Please join me in welcoming author Terry Spear to The Speculative Salon. CONTEST--Check the end of the post for a way to win a copy of her new book, A Seal in Wolf's Clothing.
At The Speculative Salon we’re supposed to present a guest blog on a fantasy genre, but what if the world we think of as fantasy is real?
How many fantastical creatures have you read about that have been put on trial for being let’s say a griffon? Or a dragon? A vampire? Or a centaur?
None, right? At least none that I’ve read about. No unicorn trials or trials about trolls. None about mermaids, or elves, or leprechauns either. Not even about ogres or elementals or gnomes.
How can anyone try someone in a court who is suspected of being a mythical creature if everyone truly KNOWS they don’t exist?
We’re all in agreement, correct?
Oh, sure if legends exist all across the world in different countries, different languages about the same kind of creatures, then it makes a body wonder if there is not some small truth to the equation. But in none of the cases above has anyone involved a high court in deciding if someone is a mythical/fantastical creature.
Except when it comes to werewolves.
But if they don’t exist, if they’re only fantasy, why try someone for being a mythical creature when the person must only be mad?
Ah, yes, so though I’m supposed to talk about a fantasy genre, the high courts in England and France actually tried people who were said to be werewolves, which means werewolves have to exist. Correct?
I took elementary logic in college, so I’m sure my logic is way off. In psychology, I did great. But deductive reasoning, forget it.
Still, it does give one pause, doesn’t it?
If all these learned nobles could try a man for being a werewolf, werewolves had to be real. It only seems reasonable to assume such.
What if a man burned a couple of his neighbors’ crofts for revenge? And what if they accused him of being a dragon? Would a trial have been conducted for such a charge? Heavens no. He would have been tried as an arsonist bent on revenge. Any nobleman setting up a trial of a dragon would have been thought mad!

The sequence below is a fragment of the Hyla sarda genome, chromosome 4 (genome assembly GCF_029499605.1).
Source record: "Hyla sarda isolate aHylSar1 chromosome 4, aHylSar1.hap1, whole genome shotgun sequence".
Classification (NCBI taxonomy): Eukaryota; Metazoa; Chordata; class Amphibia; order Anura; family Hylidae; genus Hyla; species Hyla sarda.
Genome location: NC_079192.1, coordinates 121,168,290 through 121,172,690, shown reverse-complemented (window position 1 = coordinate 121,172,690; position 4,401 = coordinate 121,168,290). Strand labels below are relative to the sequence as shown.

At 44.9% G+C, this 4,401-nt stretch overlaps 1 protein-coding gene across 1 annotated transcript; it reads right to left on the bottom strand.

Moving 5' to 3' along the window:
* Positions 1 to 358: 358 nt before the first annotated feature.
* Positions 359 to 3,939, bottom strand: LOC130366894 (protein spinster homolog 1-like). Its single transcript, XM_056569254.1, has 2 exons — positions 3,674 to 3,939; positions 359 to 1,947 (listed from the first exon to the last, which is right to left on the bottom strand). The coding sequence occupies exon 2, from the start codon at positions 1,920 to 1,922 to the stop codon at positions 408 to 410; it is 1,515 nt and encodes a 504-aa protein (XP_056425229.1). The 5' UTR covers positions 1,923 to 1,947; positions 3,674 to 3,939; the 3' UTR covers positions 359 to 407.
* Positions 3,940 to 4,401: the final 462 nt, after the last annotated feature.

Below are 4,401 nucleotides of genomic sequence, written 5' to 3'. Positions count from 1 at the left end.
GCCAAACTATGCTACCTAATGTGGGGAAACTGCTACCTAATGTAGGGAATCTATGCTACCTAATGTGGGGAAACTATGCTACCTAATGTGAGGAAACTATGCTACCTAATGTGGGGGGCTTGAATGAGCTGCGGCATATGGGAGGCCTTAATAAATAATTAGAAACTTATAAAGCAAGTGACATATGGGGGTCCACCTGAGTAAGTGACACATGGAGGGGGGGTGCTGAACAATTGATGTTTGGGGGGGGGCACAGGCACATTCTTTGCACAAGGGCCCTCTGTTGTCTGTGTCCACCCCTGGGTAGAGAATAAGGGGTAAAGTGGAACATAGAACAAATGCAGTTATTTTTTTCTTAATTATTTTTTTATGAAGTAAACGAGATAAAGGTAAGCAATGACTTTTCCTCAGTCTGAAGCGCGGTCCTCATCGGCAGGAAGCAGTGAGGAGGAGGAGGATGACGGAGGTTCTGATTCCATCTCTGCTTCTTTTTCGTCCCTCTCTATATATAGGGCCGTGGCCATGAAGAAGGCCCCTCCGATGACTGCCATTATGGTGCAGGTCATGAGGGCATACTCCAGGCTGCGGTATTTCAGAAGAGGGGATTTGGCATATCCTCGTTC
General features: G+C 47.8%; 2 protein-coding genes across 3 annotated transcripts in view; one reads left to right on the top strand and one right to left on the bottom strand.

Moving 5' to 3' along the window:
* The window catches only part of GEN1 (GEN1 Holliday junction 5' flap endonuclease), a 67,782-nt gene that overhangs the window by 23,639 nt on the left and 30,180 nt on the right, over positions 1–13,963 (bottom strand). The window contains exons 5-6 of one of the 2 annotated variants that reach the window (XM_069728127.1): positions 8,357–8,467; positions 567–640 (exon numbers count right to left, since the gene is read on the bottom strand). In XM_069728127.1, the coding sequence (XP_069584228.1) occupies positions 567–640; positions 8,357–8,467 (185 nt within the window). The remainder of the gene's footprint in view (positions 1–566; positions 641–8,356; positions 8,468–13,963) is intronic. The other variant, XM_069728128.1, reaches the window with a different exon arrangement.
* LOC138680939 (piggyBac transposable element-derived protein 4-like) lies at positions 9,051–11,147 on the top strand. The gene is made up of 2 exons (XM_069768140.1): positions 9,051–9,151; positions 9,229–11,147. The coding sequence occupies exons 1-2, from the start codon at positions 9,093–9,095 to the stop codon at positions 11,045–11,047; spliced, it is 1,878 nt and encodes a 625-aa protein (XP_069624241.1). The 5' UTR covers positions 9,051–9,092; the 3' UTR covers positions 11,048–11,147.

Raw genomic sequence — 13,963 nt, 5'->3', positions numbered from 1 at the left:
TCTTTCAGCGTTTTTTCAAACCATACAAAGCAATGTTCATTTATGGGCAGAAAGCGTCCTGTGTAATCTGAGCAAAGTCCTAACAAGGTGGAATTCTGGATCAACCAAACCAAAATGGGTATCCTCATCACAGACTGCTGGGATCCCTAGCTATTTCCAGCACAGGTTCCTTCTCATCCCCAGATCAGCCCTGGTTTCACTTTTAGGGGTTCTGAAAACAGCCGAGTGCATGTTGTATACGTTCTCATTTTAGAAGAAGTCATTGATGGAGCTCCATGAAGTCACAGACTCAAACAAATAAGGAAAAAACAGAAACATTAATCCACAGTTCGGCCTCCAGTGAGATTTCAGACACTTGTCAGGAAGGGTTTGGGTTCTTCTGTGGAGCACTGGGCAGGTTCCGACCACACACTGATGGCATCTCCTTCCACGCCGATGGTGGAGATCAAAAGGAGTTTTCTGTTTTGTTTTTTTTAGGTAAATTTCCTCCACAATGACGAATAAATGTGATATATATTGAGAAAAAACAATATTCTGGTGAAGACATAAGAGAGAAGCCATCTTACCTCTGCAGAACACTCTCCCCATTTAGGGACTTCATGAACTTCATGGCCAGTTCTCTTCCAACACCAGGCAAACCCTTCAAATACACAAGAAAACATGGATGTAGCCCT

I work in a library and one day one of our volunteers asked where my werewolf books would be shelved, fiction or nonfiction?
See, even today, some are not sure.
I even had a werewolf comment on one of my blogs once. He told my fans if they wished to hear from a real werewolf to check out his blog.
Even my editor said once that I needed to stick with writing realistic stories, as opposed to vampires, then she smiled and said something to the effect, “Well, I know werewolves aren’t real.”
Of course, what she meant was that I make my werewolves as real as I can. When they’re in wolf form, they’re wolves, not overgrown scary dogs, or big beastly monsters, but wolves. Yet they have the human knowledge that makes them more human than all wolf, and in their human form, they still have their wolf senses and wolf loyalty and protectiveness of pack.
Which makes them feel…real. The problem with real werewolves is that someday one might find himself in a court of law on trial.
And we can’t have that. Werewolves must remain fantasy.
The medieval courts were wrong. The men they tried were not real werewolves but madmen or tortured to confess to the sins of being a werewolf. They don’t exist. They’re strictly fantasy. Fiction. On the fiction shelf.
But some of us know better.
Thanks so much for having me here today at The Speculative Salon, Marsha!
What do you think, werewolves fantasy or not?
Sourcebooks is generously giving away 2 copies of A SEAL in Wolf’s Clothing, US or Canada addresses only. I bet you didn’t know that wolves could be SEALs too. :)
“Giving new meaning to the term alpha male where fantasy IS reality.”
ABOUT THE AUTHOR
Terry Spear has written over a dozen paranormal romance novels and two medieval Highland historical romances. An award-winning author, Terry’s Heart of the Wolf was named a Publishers Weekly’s Best Book of the Year in 2008. A retired lieutenant colonel in the U.S. Army Reserves, Terry Spear is a librarian by day and spends every spare moment writing paranormal romance as well as historical and true life stories for both teen and adult audiences. Spear lives in Crawford, Texas, where she is working on new paranormal romances! For more information, please visit http://www.terryspear.com/.